After months of trying to get its problem-plagued online health exchange to work – and failing to enroll even one person online – Oregon has officially given up on the state portal and decided to switch to the federal website, becoming the first state in the nation to do so.
An early adapter and early enthusiast of the Affordable Care Act, Oregon was once seen as the national leader in health care reform. The progressive state's ambitious vision for its exchange, its colossal multimillion-dollar failure, and the inability to fix the glitch-filled site illustrate the complexity of the health care law and the challenges for states that decided to build their own exchanges.
Oregon, which so far has failed to enroll a single person in coverage in one sitting through Cover Oregon, its online exchange, decided to ditch it because officials said fixing it would cost $78 million. Switching to the federal system will cost just $4 million to $6 million.
On Friday, the Cover Oregon board of directors voted unanimously to accept a recommendation by a technology advisory group to shift the private insurance side of the program to the federal exchange. The Medicaid portion will move to the Oregon Health Plan.
"I don't know that anybody sitting in the room was excited about the proposal that's getting put forth, but at least my impression felt like it was the best option that we had in front of us for those constraints," Cover Oregon Board of Directors Chairwoman Liz Baxter told Reuters.
Many consider Oregon's exchange the worst in more than a dozen states that developed their own online health insurance marketplaces. Oregonians must use a time-consuming hybrid paper-online process to sign up for insurance. The state also had to hire more than 400 workers to aid in the manual enrollment process, despite $134 million Oregon paid its main technology contractor Oracle to build the online exchange. Oregon received a month-long enrollment-deadline extension because of the technology problems.
The transition could mean that some Cover Oregon employees will lose their jobs, said Clyde Hamstreet, Cover Oregon interim executive director. Cover Oregon has 190 full-time and 270 temporary employees.
Officials did not rule out the possibility of one day returning to a state-based exchange.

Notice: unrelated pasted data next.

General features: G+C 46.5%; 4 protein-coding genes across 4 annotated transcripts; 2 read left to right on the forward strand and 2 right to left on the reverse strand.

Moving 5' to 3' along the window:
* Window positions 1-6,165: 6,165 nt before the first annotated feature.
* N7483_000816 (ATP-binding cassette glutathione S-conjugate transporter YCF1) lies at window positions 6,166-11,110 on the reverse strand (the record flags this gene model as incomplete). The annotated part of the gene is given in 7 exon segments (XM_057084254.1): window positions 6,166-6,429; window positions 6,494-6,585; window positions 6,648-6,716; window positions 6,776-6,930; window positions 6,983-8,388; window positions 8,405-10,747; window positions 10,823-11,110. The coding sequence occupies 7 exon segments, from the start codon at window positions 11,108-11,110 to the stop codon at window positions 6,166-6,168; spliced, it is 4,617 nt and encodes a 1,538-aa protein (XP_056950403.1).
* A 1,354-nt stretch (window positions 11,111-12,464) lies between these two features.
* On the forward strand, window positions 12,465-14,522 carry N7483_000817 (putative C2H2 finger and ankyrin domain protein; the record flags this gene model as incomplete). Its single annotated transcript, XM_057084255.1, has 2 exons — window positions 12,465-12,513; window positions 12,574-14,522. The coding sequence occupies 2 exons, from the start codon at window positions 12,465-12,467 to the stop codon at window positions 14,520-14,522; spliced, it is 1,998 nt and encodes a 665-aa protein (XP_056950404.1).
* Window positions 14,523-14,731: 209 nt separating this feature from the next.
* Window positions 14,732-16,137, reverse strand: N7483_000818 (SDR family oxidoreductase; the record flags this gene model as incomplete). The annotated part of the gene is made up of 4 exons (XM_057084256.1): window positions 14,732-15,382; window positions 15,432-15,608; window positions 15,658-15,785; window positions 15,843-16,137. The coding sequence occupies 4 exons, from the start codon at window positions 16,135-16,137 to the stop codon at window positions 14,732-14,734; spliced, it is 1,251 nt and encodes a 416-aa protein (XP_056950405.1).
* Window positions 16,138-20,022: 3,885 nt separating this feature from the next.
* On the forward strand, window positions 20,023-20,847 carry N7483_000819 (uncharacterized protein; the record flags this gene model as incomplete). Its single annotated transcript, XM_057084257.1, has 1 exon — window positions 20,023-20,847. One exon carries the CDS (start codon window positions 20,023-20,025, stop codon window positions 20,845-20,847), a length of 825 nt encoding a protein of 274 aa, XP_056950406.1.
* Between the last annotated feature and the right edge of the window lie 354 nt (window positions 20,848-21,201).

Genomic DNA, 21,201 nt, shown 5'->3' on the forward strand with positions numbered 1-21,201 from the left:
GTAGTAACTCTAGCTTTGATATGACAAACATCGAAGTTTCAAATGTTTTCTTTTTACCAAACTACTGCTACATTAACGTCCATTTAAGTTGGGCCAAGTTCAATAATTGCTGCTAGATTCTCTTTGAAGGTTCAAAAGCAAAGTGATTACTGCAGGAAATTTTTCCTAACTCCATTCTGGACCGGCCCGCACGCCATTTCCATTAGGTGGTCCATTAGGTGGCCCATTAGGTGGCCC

Several other states have experienced major problems with their exchanges and are debating the future of the programs. But if they do, it is unclear how many would switch to the federal portal. Already, one other state has chosen to replace its site: Maryland recently decided to adopt the technology used on Connecticut's successful exchange.
Of the 14 states and the District of Columbia that built their own exchanges, some portals are running smoothly, including in California, Washington state, Connecticut and Kentucky. But in a half-dozen states, technical troubles have cropped up after exchanges launched last October, marring implementation of the health care overhaul.
Exchange glitches have led states to firing technology contractors, exchange leaders resigning, cost overruns and officials trying to figure out how — or if — they can salvage their portals.
Nevada, whose portal has also been wracked with problems since it went live on Oct. 1, is sticking with its state-run exchange, at least for now. The state is awaiting an analysis by Deloitte Consulting on problems with the system built by Xerox, and for recommendations on whether the exchange should be fixed or scrapped.
For its part, Oregon will continue using the current technology for Medicaid enrollments, but it will have to improve on the system. Officials estimated the cost of the improvements at about $35 million. They said the federal government would pay 90 percent of those costs and of the costs of switching to the federal exchange. In total, Oregon has spent nearly $250 million of the $305 million it received from the federal government under the Affordable Care Act.
Despite the exchange's technology fiasco, about 242,000 Oregonians have enrolled, on paper, in coverage through Cover Oregon. An estimated 70,000 of them enrolled in private health plans, while 172,000 enrolled in the Oregon Health Plan.
Federal officials said the federal exchange is able to add more states, and they are working with Oregon on the next steps.
In March, the federal Government Accountability Office announced an investigation of Oregon's exchange, including looking at whether the federal government can reclaim grant money given to Cover Oregon if taxpayer funds were mismanaged.
An independent investigation ordered by Gov. John Kitzhaber found state managers repeatedly failed to heed reports about technical problems that prevented the Cover Oregon exchange from launching. It also found Oracle did a shoddy job in building the exchange. Five Oregon officials connected to the development of the Cover Oregon portal have resigned.
Officials said they will keep the Cover Oregon website throughout 2014, but it will be redesigned to direct people to the federal site. Oregon also will use the federal call center, but it will retain some front-end customer outreach, education efforts and initial carrier management.